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Viewpoint |

Critical Care in Resource-Restricted Settings

Arjen M. Dondorp, MD, PhD1,2; Shivakumar S. Iyer, MD3; Marcus J. Schultz, MD, PhD1,4
[+] Author Affiliations
1Faculty of Tropical Medicine, Mahidol University, Bangkok, Thailand
2Centre for Tropical Medicine and Global Health, Nuffield Department of Clinical Medicine, University of Oxford, Oxford, United Kingdom
3Department of Intensive Care, Bharati Vidyapeeth University Medical College, Pune, India
4Department of Intensive Care, Academic Medical Center, Amsterdam, the Netherlands
JAMA. 2016;315(8):753-754. doi:10.1001/jama.2016.0976.
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This Viewpoint discusses the challenges of providing intensive care in settings and countries with limited resources.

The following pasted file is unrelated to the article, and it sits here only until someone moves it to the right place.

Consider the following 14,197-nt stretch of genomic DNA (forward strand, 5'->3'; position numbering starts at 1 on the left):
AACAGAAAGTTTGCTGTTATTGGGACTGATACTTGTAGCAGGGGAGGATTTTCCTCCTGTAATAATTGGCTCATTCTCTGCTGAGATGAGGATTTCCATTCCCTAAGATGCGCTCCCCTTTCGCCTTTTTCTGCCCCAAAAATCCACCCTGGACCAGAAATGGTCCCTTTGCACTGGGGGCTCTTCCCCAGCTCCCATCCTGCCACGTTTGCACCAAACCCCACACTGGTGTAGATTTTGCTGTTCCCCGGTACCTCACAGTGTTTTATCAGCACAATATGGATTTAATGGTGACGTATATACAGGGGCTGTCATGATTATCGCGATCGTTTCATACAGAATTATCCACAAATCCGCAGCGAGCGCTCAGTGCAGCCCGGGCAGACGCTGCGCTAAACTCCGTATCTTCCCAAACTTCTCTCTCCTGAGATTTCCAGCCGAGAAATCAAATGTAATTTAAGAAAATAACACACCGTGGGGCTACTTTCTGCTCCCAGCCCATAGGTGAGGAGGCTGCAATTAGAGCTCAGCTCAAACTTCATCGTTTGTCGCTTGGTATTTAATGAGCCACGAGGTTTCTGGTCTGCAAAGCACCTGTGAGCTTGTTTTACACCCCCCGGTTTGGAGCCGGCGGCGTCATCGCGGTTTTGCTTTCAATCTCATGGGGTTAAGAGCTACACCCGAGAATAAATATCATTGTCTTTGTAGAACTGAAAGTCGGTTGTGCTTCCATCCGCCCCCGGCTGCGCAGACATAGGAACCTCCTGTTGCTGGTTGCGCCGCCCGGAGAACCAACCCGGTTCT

In many low- and middle-income countries, with improved public health services like sanitation and immunization, the relative contribution of curative care for critically ill patients to overall health and life expectancy has increased considerably. The importance of intensive care facilities as a global good was emphasized by recent epidemics in which survival was highly dependent on adequate critical care. Examples include the SARS coronavirus (2002-2003), avian influenza H5N1 (2004 and onward), pandemic influenza A(H1N1) (2009), the MERS coronavirus (2012 and onward), and Ebola virus disease (2014-2015).

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